Purim With Your Baby

Can you smell Purim? It’s just around the corner – the holiday of high husbands and sugar-high kids and messes of food platters, cellophane and mishloach manos wraps.

Ahhh… makes me feel giddy just thinking about it.

Did I just say giddy? Sorry – meant overwhelmed.

It’s a day without schedule, have to run out for the women’s megillah reading, a nighttime seudah and two daytime seudahs AND delivering Shalach Manos… and when’s everyone napping???

And then, of course, is the dancing at shul at night…

On Purim, striking the balance between schedule and simcha can feel super clunky – if not near impossible. But don’t worry – it’s totally doable! Here are some of my top tips:

Bedtime is bedtime on night one

I know; I know it’s hard, especially when you have bigger little kids who are expecting to go to megillah leining at night. But your baby doesn’t need to be there, and your clueless toddler doesn’t need to be there either.

Going out and taking the two of them with you is likely to result in a kvetchy, overtired little one, which’ll mean you’ll miss part of the leining anyway.

I’ve found it’s best to simply skip round one, put the little ones to bed, and go by myself to the women’s reading when everything is calmer at home.

Watch those naps on Purim Day

Purim day is a lot trickier than the night before – you still have to get out for megillah, and you’re also going to have to be available for myriad other tasks.

The number one most important thing is to be sure that your baby does not stay awake past his awake time limit. It’s something that can be hard – especially when your little one is in the newborn stage and is still only going about 45 minutes to an hour between sleeps – but I assure you – it’ll make your day move so much smoother AND will ensure that she’s not too overtired to sleep well on Thursday night and Erev Shabbos. [Note: this article was written in 5778 when Purim was on Wednesday night and Thursday)

First nap of the day is the most important, so if you know you’re going to be on the go in the afternoon with deliveries, get that first nap of the day in the crib in before things get hectic.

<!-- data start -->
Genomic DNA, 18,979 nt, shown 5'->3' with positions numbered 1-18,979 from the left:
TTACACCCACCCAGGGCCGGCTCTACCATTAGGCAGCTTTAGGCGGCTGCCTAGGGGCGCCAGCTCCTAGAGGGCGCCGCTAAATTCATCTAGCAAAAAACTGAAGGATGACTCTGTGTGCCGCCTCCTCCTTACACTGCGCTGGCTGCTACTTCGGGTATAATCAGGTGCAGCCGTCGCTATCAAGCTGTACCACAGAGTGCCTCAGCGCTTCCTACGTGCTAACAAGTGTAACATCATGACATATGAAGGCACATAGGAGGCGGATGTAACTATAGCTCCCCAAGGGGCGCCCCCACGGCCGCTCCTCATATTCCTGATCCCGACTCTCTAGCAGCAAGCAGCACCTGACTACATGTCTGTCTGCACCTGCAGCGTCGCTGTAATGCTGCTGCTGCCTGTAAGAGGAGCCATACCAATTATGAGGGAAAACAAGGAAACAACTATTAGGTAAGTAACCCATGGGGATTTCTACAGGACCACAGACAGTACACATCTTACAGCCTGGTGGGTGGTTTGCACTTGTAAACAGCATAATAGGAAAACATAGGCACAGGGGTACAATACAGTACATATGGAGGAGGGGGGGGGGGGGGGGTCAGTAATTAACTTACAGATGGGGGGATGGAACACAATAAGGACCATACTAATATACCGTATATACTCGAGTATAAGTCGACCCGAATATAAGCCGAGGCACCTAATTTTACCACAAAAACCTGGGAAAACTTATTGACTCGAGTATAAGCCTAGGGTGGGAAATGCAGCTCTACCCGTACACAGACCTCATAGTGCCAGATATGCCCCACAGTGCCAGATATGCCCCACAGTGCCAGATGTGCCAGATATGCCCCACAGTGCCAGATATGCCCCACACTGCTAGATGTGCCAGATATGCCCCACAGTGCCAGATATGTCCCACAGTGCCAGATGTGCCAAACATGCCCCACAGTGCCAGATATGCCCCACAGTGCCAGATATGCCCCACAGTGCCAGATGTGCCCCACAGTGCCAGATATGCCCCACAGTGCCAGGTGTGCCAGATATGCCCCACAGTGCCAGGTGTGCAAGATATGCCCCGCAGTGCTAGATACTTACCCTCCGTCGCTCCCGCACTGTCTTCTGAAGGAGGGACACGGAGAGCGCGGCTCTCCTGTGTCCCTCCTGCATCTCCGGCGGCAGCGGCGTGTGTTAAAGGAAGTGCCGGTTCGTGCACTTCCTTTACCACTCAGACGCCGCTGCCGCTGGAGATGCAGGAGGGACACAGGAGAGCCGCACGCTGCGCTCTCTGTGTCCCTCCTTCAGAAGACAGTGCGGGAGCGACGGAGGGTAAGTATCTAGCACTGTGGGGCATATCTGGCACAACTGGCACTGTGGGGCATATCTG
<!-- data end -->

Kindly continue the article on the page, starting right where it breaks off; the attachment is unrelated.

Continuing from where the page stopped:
If someone has to be home anyway to make the seudah or recieve mishloach manos, let the baby stay home too. Remember – a littler kid is too clueless to realize they’re missing out!

The Evening Seudah and Nighttime dancing

I guess these are building in difficulty – because I think this one is the most difficult. Most years, most people’s seudos end before bedtime would have to happen – and with multiple families getting together, that means you may not be in your own house, and you may have older children there who don’t want to miss out on the fun (but you can’t leave them with your husband!)

The best way to deal with this is weigh your pros and cons and do some brainstorming BEFORE Purim starts, so you have all your ducks in a row once you get there.

Here are some ideas:

If you only have littler “clueless” kids¬†(ie under 3 – or maybe even over three!) maybe it’s worthwhile for you to leave the seduah early and put them to bed.

If you can find a babysitter (you may need to look outside the frum community for that), put your kids to bed, and then leave to participate with the rest of your family.

If you live in an apartment building or multi-family house, maybe you can swap off with a neighbor – you’ll both put your kids to bed, then you run out while she listens in on your kids and checks on them at set intervals, and then you swap. (If you feel comfortable with that – tends to be a more “Israeli” outlook.)

If you have an older cousin/daughter/neice perhaps she can watch the older kids while you dash home with the younger ones

If your kiddos transfer well maybe you can put them to bed where you’re having your seudah, and when you’re ready to come home, you can transfer them to their own cribs.

Leave Comment

clear formSubmit

Comments (2)
  1. Chaya

    Great tips! I’ve found the past few years that it’s actually worked out really well to leave wherever we are for the seudah when it gets close to 7 and leave my husband behind to go do bedtime. If you think about it, a husband who has been drinking is not much help regardless, and staying at the seudah/party with kvetchy kids isn’t even enjoyable. I actually really like the time after bedtime is done when I can relax/clean up, etc. in a quiet house (instead of the usual post-bedtime eating supper, cleaning up from supper, and doing errands). And this year, I plan on cooking for Shabbos then! With work on Friday as usual, it’s going to be my only opportunity.

    • Hi Chaya,

      Thanks for the feedback! Definitely planning to do the same this year.

      Chaya Shifra